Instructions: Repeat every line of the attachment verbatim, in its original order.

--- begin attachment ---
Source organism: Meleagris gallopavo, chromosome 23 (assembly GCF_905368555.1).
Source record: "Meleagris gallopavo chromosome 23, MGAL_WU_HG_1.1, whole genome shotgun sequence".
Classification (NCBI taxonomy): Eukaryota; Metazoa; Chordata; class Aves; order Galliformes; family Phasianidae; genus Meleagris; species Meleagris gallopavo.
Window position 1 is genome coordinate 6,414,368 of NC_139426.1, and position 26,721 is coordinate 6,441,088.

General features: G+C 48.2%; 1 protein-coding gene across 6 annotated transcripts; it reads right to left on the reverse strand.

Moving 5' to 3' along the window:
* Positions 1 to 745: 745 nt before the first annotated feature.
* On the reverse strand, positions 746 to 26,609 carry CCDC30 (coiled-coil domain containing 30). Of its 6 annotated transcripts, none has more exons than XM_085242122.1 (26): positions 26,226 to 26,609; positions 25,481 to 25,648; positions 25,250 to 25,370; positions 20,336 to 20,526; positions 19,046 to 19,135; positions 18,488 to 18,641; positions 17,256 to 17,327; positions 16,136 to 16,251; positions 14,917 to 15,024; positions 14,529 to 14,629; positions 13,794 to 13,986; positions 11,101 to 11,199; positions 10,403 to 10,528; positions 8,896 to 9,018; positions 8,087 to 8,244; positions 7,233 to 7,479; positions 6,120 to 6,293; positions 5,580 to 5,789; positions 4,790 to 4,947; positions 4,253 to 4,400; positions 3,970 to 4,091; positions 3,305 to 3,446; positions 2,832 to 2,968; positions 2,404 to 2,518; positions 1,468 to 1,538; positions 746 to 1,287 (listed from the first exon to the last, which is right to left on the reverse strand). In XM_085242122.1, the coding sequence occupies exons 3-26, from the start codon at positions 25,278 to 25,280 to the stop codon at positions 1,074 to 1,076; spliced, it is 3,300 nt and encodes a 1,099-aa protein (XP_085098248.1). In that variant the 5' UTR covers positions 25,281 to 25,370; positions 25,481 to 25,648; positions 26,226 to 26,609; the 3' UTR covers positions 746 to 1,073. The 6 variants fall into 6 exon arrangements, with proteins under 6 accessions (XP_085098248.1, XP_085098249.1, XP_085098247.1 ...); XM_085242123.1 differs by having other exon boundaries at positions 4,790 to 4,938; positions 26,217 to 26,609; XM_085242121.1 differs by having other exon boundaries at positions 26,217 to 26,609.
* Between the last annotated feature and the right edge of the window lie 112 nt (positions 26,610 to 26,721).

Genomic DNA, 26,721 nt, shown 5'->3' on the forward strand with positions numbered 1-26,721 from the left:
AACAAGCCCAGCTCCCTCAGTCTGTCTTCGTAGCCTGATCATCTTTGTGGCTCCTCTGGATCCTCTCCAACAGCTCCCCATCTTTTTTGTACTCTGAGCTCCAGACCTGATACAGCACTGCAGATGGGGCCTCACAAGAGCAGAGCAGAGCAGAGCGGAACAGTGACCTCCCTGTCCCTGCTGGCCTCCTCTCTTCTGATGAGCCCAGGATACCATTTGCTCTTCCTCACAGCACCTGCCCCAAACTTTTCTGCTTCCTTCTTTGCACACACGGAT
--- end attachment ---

Source organism: Meleagris gallopavo, chromosome 23 (assembly GCF_905368555.1).
Source record: "Meleagris gallopavo chromosome 23, MGAL_WU_HG_1.1, whole genome shotgun sequence".
Classification (NCBI taxonomy): Eukaryota; Metazoa; Chordata; class Aves; order Galliformes; family Phasianidae; genus Meleagris; species Meleagris gallopavo.
Window position 1 is genome coordinate 6,414,368 of NC_139426.1, and position 26,721 is coordinate 6,441,088.

General features: G+C 48.2%; 1 protein-coding gene across 6 annotated transcripts; it reads right to left on the reverse strand.

Moving 5' to 3' along the window:
* Positions 1 to 745: 745 nt before the first annotated feature.
* On the reverse strand, positions 746 to 26,609 carry CCDC30 (coiled-coil domain containing 30). Of its 6 annotated transcripts, none has more exons than XM_085242122.1 (26): positions 26,226 to 26,609; positions 25,481 to 25,648; positions 25,250 to 25,370; positions 20,336 to 20,526; positions 19,046 to 19,135; positions 18,488 to 18,641; positions 17,256 to 17,327; positions 16,136 to 16,251; positions 14,917 to 15,024; positions 14,529 to 14,629; positions 13,794 to 13,986; positions 11,101 to 11,199; positions 10,403 to 10,528; positions 8,896 to 9,018; positions 8,087 to 8,244; positions 7,233 to 7,479; positions 6,120 to 6,293; positions 5,580 to 5,789; positions 4,790 to 4,947; positions 4,253 to 4,400; positions 3,970 to 4,091; positions 3,305 to 3,446; positions 2,832 to 2,968; positions 2,404 to 2,518; positions 1,468 to 1,538; positions 746 to 1,287 (listed from the first exon to the last, which is right to left on the reverse strand). In XM_085242122.1, the coding sequence occupies exons 3-26, from the start codon at positions 25,278 to 25,280 to the stop codon at positions 1,074 to 1,076; spliced, it is 3,300 nt and encodes a 1,099-aa protein (XP_085098248.1). In that variant the 5' UTR covers positions 25,281 to 25,370; positions 25,481 to 25,648; positions 26,226 to 26,609; the 3' UTR covers positions 746 to 1,073. The 6 variants fall into 6 exon arrangements, with proteins under 6 accessions (XP_085098248.1, XP_085098249.1, XP_085098247.1 ...); XM_085242123.1 differs by having other exon boundaries at positions 4,790 to 4,938; positions 26,217 to 26,609; XM_085242121.1 differs by having other exon boundaries at positions 26,217 to 26,609.
* Between the last annotated feature and the right edge of the window lie 112 nt (positions 26,610 to 26,721).

Genomic DNA, 26,721 nt, shown 5'->3' on the forward strand with positions numbered 1-26,721 from the left:
AACAAGCCCAGCTCCCTCAGTCTGTCTTCGTAGCCTGATCATCTTTGTGGCTCCTCTGGATCCTCTCCAACAGCTCCCCATCTTTTTTGTACTCTGAGCTCCAGACCTGATACAGCACTGCAGATGGGGCCTCACAAGAGCAGAGCAGAGCAGAGCGGAACAGTGACCTCCCTGTCCCTGCTGGCCTCCTCTCTTCTGATGAGCCCAGGATACCATTTGCTCTTCCTCACAGCACCTGCCCCAAACTTTTCTGCTTCCTTCTTTGCACACACGGAT